The Prince George's County Council introduced a bill yesterday that would allow new residential construction only if police meet specific targets for staffing and emergency response time.
The legislation, proposed by council member Douglas J.J. Peters (D-Bowie) and supported by six of the eight other members, is intended to ensure that the county's rapid growth not compromise public safety.
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"We have to take care of the people who live here now before we start adding more homes and stretching our police and fire that much further," Peters said.
Peters said the council also plans to push the General Assembly to allow the county to assess a surcharge of $8,000 per housing unit on developers. The money would be used to pay for new fire stations, police facilities and other emergency service needs.
State lawmakers passed a bill in 2003 that allows the county to charge developers a $12,000 surcharge to help pay for school construction.
The Prince George's police department now has about 1,200 officers, or 84.5 percent of its authorized strength of 1,420.
Under Peters's bill, the department would have to reach 90 percent, or 1,278 officers, by the end of this year. If not, plans for new housing units would not be approved.
By December 2005, the department would have to be at 95 percent, or 1,349 officers, and at full strength by December 2006.
The legislation also sets an eight-minute response time for emergency police calls and a 16-minute maximum wait for service on non-emergencies. The bill does not currently impose response times for fire and rescue, which has been a concern for many people who live in the county's rural tier, the most undeveloped portion of the county.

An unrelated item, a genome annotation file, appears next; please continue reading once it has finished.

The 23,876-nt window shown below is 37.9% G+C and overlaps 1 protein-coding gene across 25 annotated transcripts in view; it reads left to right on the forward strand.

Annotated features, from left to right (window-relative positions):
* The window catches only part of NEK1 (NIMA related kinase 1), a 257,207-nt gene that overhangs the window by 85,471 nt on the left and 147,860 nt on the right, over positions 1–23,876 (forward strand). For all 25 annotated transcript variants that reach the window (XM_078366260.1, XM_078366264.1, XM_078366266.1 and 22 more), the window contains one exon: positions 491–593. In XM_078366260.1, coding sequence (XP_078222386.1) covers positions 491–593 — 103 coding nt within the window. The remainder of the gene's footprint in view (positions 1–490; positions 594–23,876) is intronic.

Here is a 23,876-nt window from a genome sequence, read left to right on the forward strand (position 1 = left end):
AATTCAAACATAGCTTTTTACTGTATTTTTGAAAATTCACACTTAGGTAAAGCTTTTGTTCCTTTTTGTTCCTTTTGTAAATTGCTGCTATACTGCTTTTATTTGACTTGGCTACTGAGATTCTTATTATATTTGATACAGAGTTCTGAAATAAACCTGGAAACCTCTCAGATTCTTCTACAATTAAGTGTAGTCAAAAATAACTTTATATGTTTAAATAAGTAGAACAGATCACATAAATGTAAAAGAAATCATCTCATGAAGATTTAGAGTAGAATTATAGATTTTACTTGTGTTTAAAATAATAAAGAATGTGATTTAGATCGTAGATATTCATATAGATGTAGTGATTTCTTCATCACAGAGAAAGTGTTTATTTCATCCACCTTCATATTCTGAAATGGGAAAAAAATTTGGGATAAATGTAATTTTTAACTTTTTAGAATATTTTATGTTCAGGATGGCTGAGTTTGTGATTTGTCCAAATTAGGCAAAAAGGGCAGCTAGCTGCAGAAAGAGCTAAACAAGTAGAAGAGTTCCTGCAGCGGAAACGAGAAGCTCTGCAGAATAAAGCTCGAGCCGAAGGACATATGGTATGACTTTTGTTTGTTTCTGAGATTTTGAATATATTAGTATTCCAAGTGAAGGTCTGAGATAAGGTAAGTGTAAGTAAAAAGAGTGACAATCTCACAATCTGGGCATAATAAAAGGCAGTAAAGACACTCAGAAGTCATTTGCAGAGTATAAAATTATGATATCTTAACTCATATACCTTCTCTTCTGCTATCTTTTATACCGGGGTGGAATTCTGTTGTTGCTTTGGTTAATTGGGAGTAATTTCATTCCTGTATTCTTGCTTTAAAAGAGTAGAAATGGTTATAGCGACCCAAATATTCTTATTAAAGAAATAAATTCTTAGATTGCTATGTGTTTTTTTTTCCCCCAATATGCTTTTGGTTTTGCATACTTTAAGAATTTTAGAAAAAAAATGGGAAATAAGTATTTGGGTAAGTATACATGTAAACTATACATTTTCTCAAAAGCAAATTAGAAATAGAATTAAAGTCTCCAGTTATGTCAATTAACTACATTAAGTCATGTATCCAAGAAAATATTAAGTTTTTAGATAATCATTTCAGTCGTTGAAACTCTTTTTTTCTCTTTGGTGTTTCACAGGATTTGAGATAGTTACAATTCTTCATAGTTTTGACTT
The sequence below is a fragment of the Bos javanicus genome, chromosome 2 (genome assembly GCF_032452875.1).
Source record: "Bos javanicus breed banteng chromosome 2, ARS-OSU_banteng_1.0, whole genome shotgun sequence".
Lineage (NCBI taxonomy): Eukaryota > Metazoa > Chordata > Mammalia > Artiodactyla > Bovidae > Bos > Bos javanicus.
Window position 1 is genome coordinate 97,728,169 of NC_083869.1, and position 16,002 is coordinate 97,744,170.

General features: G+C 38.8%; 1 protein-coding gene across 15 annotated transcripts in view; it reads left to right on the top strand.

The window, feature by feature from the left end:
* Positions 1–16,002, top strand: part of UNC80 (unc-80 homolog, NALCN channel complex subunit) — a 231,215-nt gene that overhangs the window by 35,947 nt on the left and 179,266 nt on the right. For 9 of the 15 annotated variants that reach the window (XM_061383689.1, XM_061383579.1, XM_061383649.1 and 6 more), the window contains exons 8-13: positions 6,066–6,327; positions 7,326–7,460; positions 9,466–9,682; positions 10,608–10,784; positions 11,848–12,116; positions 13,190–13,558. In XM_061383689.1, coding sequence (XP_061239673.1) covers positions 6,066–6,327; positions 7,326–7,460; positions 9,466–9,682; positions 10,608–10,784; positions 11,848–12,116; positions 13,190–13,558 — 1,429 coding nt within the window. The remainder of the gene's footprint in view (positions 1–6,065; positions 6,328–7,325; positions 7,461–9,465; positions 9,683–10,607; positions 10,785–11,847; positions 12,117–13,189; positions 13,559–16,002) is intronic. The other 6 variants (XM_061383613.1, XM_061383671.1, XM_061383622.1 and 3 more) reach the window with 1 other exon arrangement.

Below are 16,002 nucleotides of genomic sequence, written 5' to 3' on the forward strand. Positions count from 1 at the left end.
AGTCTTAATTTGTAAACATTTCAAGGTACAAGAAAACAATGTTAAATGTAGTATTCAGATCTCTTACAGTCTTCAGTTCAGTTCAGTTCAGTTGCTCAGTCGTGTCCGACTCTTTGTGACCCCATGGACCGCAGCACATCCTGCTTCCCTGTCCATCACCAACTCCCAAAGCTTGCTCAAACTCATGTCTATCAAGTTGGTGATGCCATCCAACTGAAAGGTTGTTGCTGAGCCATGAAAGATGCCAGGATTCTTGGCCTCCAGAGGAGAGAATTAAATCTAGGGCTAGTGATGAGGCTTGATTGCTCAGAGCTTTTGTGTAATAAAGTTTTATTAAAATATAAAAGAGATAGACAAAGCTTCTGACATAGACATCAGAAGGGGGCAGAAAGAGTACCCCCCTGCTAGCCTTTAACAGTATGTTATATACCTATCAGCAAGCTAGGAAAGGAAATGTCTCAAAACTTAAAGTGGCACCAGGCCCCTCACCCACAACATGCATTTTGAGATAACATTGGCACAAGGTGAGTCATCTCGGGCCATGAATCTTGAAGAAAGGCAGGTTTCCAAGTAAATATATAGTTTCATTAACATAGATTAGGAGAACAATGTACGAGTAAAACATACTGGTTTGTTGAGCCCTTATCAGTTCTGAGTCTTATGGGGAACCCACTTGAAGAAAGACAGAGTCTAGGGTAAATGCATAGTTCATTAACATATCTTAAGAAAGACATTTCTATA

Peters said he plans to amend the bill in committee to cover fire and rescue services after he receives additional information about response times.
In 2003, a Washington Post sampling of 142 proposed developments recommended for approval by the county planning board staff in 2001-02 showed that nine were outside the travel time standards for fire, ambulance and paramedic service. Fifty-six fell short in one or more categories. Developments cleared by county staff members are nearly always approved by the planning board.
County officials said they will probably meet the 90 percent officer staffing target by the end of the year. A police cadet class of about 40 people is expected to graduate this year, and another will graduate early next year.
Last week, just before the number of homicides for the year reached 100, County Executive Jack B. Johnson (D) pledged to hire 150 police officers a year for six years. If that goal is met, it would satisfy the requirements set out in Peters's bill.
Police union officials, who say the department loses about 120 officers a year, have questioned whether hiring 150 officers is enough for a county of 840,000 that is growing rapidly.
Peters, who heads the council's Public Safety and Fiscal Management Committee, said he hopes that the legislation will prompt the county to look more closely at its authorized-strength number, which he considers to be "lower than what it should be for the size of our county."
John Erzen, a spokesman for Johnson, said the county executive has not yet reviewed the bill.
Last year, the council attempted to slow the pace of construction by passing a bill that would have prevented the planning board from approving a subdivision until necessary road improvements were made.
Johnson vetoed the bill, saying it would also effect commercial development. Peters said he did not include commercial development in his legislation.
F. Hamer Campbell, who represents the Maryland-National Capital Building Industry Association, said he had not seen the bill. "Of course, anything that may end up in a moratorium is going to be concern for us," Campbell said.
The bill will be discussed next Wednesday by the council's Public Safety and Fiscal Management Committee.